Re: [OPE-L] Why aren't non-labourers sources of value? creativity

From: Christopher Arthur (arthurcj@WAITROSE.COM)
Date: Wed Apr 13 2005 - 18:05:40 EDT

Andy and all
I have only just read this thread and note my name appears. I'll try and
give my views by responding to key mails.
I cannot agree at all with Andy here. Under conditions of real subsumption
the only reason workers are employed instead of robots is that they are
cheaper. creativity is simply not at issue. In previous work I have
stressed flexibility but flexiblitiy can to a certain extent be built into
robots. So this appraoch is a dead end for me. My appraoch looks to what is
specific to the social relation of capitaism and I stress the actual or
potential resistance of living labout to capital in the process of
Incidentally marx took up the animal case in the Grundrisse 500-1 whaich
suits my case.
best wishes
Chris a
>The difference between labour / labour-power and machine input /
>machine-power (or animal activity / animal-power) is that labour is
>productively creative whereas machines are not, and animals are strictly
>limited in this regard (the creative -- as opposed to innate -- production
>of tools by animals is more or less rudimentary, where it occurs at all).
>Hence it is the collective social choice (determination) of the
>qualitative types of labour, and of their quantitive proportions, that
>determines the realisation of the powers (potentials) of all other
>resources. The current means of production and labour-power, plus the
>current needs of society, act as *constraints* on the fundamental social
>determination of the qualitiative types of labour and the quantitive
>proportions of those types. These constraints themesleves being changed by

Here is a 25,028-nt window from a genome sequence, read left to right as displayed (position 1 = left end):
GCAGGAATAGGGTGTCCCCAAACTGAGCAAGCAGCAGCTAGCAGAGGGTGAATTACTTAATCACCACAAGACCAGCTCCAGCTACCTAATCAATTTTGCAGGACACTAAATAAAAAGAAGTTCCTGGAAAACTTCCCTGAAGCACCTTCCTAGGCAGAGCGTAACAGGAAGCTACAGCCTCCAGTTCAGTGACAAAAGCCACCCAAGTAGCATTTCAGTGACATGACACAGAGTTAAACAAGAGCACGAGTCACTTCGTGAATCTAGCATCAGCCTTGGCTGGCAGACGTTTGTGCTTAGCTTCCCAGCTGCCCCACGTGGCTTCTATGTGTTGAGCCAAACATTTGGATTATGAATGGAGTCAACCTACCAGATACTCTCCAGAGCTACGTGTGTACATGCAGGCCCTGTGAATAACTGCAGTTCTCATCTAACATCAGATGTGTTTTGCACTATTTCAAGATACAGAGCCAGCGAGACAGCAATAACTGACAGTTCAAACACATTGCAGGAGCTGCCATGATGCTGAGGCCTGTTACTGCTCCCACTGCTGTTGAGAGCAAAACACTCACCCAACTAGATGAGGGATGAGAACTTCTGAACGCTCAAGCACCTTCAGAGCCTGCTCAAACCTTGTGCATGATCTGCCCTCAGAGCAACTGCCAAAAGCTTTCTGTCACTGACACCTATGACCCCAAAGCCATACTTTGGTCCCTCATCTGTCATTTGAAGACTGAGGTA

>labour through time. It follows that the fundamental cost to society of
>any product must be reckoned in the labour time socially necessary for its
>production, since it the allocation of this labour time that is the
>quantitative side of the fundamental process of labour determination to be
>socially decided upon. The whole story in elementary (neo-classical)
>economics of 'the economic problem' of allocation of labour, land and
>means of production fails to recognise that the quality and quantity of
>labour is not given to society at any point of time, but must be
>determined, and that this collective determination of labour gives rise to
>the realisation of the potentials inherent in all other productive inputs,
>hence the proportionate allocation of those realised potentials. It
>thereby fails to recognise that labour time is the sole quantitative unit
>of social cost. In this it reflects the illusory outward appearances of
>capitalism (appearances that give rise to the trinity formula).
>Of course, it is only within capitalism that the quantitative side of the
>process perversely takes leave of, and dominates, the qualitative side,
>through the form of the exchange value of the product.
>Finally, it should be noted that all this is terribly abstract: (1) in any
>*class* society the determination of labour turns out to be the
>determination of exploitation; (2) in capitalism, the abstract labour
>substance turns out to but an aspect of capital, involving the specific
>form of exploitation entailed in surplus value.
>Many thanks,
>P.S. Ian, if robots one day became able to creatively produce to the
>extent of humans, then they would have become labourers, with social
>relations of production, and labour time would retain its relevance.

17 Bristol Road, Brighton, BN2 1AP, England

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